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Don’t legitimize Burma’s elections

Originally appeared in Wall Street Journal

October 28, 2010

By Ashin Issariya

The government that emerges after Nov. 7 will be no less corrupt and unlawful than the present one.All actions are based on intentions. For instance, the goal of monks is to bring peace and kindness to the people, and so Burmese trust their actions. In contrast, when the military regime says they will hold elections, Burmese are skeptical because they know the intention is only to maintain power at their expense.

When Burma’s monks marched through the streets in 2007, we did so because we saw the pain of the people, and knew we had to respond. People have suffered needlessly for many years because of the military system of control and intimidation.

Our involvement in what would become the Saffron Revolution began Sept. 5 in the town of Pakokku in Magway Division. We began our peaceful demonstration by reciting the prayers of loving kindness, urging the authorities to open their eyes and finally take action to alleviate the sorrows of the people. In response, local authorities and members of the military-supported civilian group, the Union Solidarity and Development Association, violently attacked my brothers.

In response to this horrific insult, we, the monks of the All Burma Monk’s Alliance, demanded an apology from the authorities who purport to be Buddhist. No apology has ever come.

The same organization that participated in that violent crackdown is now masquerading as a political party, the Union Solidarity and Development Party, in the upcoming elections. The people of Pakokku remember the September 2007 attacks and are very upset to see the perpetrators now presenting themselves as candidates. This story of the corrupt elite taking political power in Pakokku is repeating itself throughout the country right now.

The USDP’s members are running uncontested in many areas because of wide restrictions on any independent political parties. And where there are other parties, the USDP is doing everything it can to manipulate the process and ensure a win. Moreover, people are hesitant to participate because this is not a real election; it is just more of the same deceptions that always happen in my country under the generals.

Like most people of Burma, I am all too familiar with the schemes that the military regime uses to maintain its power. Once when I opened a library in my town so that people could have some access to knowledge, the USDA came and wanted to take books from my library. I would not give them the books because I knew their only interest was to take photos and claim they had built the library. This is the type of social manipulation the USDA is known for. When a road needs to be built in an area, the USDA goes house to house forcing families to give large amounts of money or even to help build the road themselves. Then when the road is finished, the USDA proclaims that it has helped the people by building the road.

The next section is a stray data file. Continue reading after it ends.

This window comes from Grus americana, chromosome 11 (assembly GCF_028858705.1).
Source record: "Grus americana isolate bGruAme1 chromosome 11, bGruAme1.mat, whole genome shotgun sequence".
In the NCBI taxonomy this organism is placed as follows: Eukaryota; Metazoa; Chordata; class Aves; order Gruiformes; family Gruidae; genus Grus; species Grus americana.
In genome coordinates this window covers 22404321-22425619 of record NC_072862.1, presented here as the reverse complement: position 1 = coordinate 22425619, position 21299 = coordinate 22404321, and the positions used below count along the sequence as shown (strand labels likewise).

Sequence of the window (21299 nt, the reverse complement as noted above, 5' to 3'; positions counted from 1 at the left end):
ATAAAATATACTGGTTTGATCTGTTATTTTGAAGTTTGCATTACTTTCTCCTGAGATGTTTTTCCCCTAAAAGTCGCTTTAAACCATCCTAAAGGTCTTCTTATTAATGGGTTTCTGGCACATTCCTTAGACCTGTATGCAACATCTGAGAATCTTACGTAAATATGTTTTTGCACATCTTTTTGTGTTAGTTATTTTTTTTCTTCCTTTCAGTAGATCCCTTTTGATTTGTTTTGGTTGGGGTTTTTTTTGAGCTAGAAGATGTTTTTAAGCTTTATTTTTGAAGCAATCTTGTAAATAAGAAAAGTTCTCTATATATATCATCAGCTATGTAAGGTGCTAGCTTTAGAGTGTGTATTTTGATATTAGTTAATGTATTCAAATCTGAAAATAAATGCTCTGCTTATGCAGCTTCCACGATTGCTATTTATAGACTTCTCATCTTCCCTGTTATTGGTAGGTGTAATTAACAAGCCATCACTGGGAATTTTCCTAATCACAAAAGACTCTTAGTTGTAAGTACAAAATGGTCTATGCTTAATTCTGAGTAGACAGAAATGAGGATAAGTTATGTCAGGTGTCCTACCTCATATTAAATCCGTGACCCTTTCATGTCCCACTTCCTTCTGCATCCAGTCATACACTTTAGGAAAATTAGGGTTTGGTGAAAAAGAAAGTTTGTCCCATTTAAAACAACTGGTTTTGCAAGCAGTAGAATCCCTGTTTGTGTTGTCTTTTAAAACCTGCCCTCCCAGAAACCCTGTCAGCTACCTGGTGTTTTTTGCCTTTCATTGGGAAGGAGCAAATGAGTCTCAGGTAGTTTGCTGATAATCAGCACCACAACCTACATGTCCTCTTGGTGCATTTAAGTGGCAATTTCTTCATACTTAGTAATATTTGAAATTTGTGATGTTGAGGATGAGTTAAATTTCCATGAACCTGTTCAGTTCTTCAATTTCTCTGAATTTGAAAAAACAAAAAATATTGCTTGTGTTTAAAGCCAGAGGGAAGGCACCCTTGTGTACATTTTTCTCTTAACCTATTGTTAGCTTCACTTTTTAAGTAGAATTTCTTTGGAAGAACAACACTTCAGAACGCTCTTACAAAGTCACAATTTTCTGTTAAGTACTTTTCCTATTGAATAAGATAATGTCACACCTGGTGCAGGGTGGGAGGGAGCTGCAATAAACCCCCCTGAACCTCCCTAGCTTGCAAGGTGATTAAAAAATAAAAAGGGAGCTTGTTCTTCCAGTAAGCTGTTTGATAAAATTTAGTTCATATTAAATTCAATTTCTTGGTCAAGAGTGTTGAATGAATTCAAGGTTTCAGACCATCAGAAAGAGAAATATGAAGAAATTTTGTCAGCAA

In such a system, there are endless barriers for people who seek to build a better society. Monks are not free to even give the sermons they would like. Recently, the regime’s Minister of Livestock Breeding and Fisheries Maung Maung Thein, a former Brigadier General who is now running for office, held a ceremony in Thabya village, Tenasserim Division. During the ceremony, a young monk preached about the sin of killing. As a result, district authorities disrobed the monk. For that monk, this is a deep humiliation and an end to his heartfelt vocation, as well as a great loss to our religious community. It is a sacrilege to be disrobed. What price is that to pay for speaking the truth?

Even though monks cannot vote in these upcoming elections, we cannot remain silent. Despite restrictions, monks are still taking measures to educate people about the problems of the elections, including distributing leaflets and stamping money with boycott slogans. This is done with great risk. In September, monk U Okkantha, who was arrested for anti-election campaigning, was sentenced to 15 years in prison.

Nevertheless, the work continues and we are finding ways to act. We do this because we know these elections are a lie that will not improve the lives of the people. After the election, Burma’s ruling class will sit in the new parliament buildings in the isolated capital Naypyidaw. There they will pretend to work, far away from the harsh reality of the lives of the people of Burma. And what’s even more, the new constitution gives the military complete independence from any civilian control and they will be able to continue their campaigns of persecution. How is this supposed to improve our country?

I am confused why people in the international community want to wait and see what the elections will bring. The people of Burma already know what will happen. It will be the same faces and the same system that we have been living with for decades. The name “elections” does not change anything for us.

International leaders should think more deeply. Supporting these elections is not supporting gradual progress to democracy; rather it is a message to the suffering people of Burma that international support is given to the military regime and their friends to continue to do what they will. A different message must be sent.

The monks’ religious boycott of alms from Burma’s corrupt elite that began after the violence of 2007 is ongoing. We still demand the release of monks and all political prisoners and call for an end to the people’s suffering. And for these purposes, myself and others will continue to organize and act.

The Venerable Ashin Issariya, also known as King Zero, is a founding member of the All Burma Monks Alliance.

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